According to Greg Sottile, director of market development for Research Frontiers (www.smartglass.com), which produces SPD-Smart technology windows for a wide range of applications, switchable glass is coming on strong for a variety of reasons. “You’ve got a lot of interest in daylighting,” he points out. “There are a limited number of findings that show daylighting in retail environments yields more sales per square foot, and daylighting in office environments is leading to lower absenteeism and higher productivity. From a health perspective, you want to bring the light in, but if you want to control it because if it’s too bright or hot, you’re stuck - then you need shades or blinds, but they’re heavy, collect dust, have moving parts, and take up space. For consumers who want more control over their environment, this is the need that smart glazings will fill: They control light and will do so in any kind of space.”
While manufacturers take various approaches, the functioning of Research Frontiers’ SPD-Smart glass illustrates the working principles of switchable glass in general. By either turning a knob or being triggered by a sensing device like a photocell or thermostat, microscopic particles within the film become aligned when a small electrical current is applied. The greater the current, the more aligned the particles are and therefore the larger amount of light that is transmitted. The film is sealed between two pieces of tempered and laminated glass, then hermetically sealed around all the edges, with all electrical connectors concealed and insulated from the user. Many products in this space are UL-rated.
Depending on the client’s needs, different types of switchable glass offer different types of functionality. “LC glass is mainly used for light diffusion,” says Steve Abadi, chief executive officer of Innovative Glass Corp. (www.innovativeglasscorp.com), a Research Frontiers licensee. “It gives you the ability to have privacy by switching from frosted white to clear, and typical applications are bathroom windows for residences, conference rooms, hospital emergency rooms, theatrical applications, and skylights.”
Likewise, Abadi says, SPD has similar attributes: “In its unpowered state it’s dark, and as you apply electricity it starts getting clearer and clearer. It is infinitely adjustable from a light transmission range of less than 1 percent to as clear as about 70 percent, and can be regulated anywhere in between. Although SPD can go quite dark, however, it doesn’t give you privacy, while LC is either on or off, and gives you privacy.”
Other emerging players in the switchable glass space include the LC film-based PolyvisionT/Privacy Glass from Polyvision (www.polytronix.com), as well as Electric Glass from BEI Automation (www.beionline.com), which offers a variety of material and thickness options, plus some guidelines for architects to keep in mind.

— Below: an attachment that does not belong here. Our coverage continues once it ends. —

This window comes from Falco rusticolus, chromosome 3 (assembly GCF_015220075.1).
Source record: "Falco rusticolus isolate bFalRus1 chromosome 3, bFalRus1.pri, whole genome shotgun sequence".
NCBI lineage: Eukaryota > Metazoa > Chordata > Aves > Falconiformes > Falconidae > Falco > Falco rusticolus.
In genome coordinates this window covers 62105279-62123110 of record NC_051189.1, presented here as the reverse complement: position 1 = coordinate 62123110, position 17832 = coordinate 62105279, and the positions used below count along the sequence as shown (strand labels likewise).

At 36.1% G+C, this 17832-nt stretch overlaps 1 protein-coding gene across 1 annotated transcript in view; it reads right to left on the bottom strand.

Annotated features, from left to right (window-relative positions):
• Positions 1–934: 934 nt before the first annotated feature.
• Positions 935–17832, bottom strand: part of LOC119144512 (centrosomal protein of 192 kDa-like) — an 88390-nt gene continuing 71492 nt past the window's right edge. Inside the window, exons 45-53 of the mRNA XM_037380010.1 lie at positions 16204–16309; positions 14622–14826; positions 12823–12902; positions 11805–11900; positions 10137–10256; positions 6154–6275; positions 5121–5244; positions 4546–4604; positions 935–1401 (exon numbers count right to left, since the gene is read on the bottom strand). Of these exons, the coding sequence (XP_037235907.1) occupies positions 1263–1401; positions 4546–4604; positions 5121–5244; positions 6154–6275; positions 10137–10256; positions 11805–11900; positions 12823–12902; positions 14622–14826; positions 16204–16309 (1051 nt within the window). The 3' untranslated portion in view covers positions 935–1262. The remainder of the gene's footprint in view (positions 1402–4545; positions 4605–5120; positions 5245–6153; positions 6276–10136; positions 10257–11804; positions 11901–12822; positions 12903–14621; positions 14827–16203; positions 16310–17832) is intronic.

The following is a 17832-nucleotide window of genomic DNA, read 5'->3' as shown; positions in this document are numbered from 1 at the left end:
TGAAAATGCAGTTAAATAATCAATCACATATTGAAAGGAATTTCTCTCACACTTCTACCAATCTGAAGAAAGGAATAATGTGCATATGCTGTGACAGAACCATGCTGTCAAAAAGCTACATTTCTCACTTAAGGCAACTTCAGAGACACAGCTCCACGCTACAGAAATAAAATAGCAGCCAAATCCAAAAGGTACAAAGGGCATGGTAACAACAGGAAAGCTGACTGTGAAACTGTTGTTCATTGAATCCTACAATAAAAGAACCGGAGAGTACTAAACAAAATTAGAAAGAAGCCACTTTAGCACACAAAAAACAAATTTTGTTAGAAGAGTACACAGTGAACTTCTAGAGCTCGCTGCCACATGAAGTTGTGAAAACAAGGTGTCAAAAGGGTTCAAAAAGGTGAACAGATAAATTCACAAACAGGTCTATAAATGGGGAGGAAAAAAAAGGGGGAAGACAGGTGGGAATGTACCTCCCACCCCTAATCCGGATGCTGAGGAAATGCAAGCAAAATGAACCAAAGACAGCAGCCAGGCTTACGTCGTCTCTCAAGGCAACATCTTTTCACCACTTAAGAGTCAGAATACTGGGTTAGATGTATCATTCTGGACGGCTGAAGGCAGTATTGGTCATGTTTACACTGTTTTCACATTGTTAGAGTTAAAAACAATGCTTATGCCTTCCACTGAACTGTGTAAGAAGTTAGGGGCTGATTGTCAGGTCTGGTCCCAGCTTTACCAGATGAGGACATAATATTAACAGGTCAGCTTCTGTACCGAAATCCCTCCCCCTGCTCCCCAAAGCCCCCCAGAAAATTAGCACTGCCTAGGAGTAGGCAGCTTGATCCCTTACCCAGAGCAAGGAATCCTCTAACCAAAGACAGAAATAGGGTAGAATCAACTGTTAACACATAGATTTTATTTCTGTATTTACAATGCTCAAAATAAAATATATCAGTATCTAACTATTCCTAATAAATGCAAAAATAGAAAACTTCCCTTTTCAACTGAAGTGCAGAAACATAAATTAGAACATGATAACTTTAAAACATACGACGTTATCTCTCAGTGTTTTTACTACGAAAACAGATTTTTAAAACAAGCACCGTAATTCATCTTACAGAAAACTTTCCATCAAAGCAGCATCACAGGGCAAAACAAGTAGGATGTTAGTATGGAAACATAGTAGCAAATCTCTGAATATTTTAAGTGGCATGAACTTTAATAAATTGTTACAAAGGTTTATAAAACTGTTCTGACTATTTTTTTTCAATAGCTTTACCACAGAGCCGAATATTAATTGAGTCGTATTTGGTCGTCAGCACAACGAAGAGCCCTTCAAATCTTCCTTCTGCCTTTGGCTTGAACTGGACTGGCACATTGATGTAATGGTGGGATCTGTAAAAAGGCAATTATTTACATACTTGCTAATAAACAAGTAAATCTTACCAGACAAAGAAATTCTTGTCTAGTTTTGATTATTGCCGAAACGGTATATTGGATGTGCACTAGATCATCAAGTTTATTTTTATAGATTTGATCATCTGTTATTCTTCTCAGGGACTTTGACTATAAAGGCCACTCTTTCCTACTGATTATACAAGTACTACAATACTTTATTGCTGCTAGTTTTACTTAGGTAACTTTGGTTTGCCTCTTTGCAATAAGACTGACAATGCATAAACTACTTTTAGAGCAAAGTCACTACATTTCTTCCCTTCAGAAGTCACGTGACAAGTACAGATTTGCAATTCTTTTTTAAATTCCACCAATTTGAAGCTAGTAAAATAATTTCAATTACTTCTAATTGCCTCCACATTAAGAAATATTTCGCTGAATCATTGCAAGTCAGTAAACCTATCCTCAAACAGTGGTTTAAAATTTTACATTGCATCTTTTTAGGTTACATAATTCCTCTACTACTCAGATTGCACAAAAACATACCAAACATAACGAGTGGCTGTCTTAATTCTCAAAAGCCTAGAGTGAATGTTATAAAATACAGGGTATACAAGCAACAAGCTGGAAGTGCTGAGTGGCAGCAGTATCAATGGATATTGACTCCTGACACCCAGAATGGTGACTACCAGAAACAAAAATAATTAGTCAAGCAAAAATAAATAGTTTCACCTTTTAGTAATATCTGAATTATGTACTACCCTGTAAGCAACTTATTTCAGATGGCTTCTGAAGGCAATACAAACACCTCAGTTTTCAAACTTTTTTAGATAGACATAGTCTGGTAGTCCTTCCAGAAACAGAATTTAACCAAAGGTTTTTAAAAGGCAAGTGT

“The maximum size we can make in one piece is 39.5 inches by 10 feet long, although that will change down the road,” notes John Hogg, national sales manager for BEI Automation. “Two other things architects need to consider are they have to run 110 volt current to the windows, and what type of glass they want. There are a lot of options. Most of the time we use a 3/16-inch shatterproof glass.”
Sometimes architectural clients are concerned with blocking out more than just UV rays and big AC bills. Security needs and extreme environmental factors can necessitate explosion-resistant glass to provide a barrier against bomb blasts or bullets - incidents in which 80 percent to 85 percent of injuries or deaths are caused by flying glass - forced entry, seismic events, windstorms, and more.
In such cases, a product such as LLumar Magnum protective films (www.llumar.com), made with DuPont Teijin's Mylar polyester film, is a serious option. Here, the design is intended to provide fragment retention, manufactured using layers of polyester film featuring adhesive on one side and a scratch-resistant coating on the other. Meanwhile, it holds up its end on the thermal front, with high-heat rejection properties that block out 79 percent of solar energy. Available in clear, tinted, or other custom configurations, such films are practically undetectable and can provide peace of mind along with improved views.
No matter what the design or application, glazings continue to undergo rapid development, giving architects unprecedented levels of flexibility for opening up spaces to the rest of the world. Clearly, that’s a very healthy development.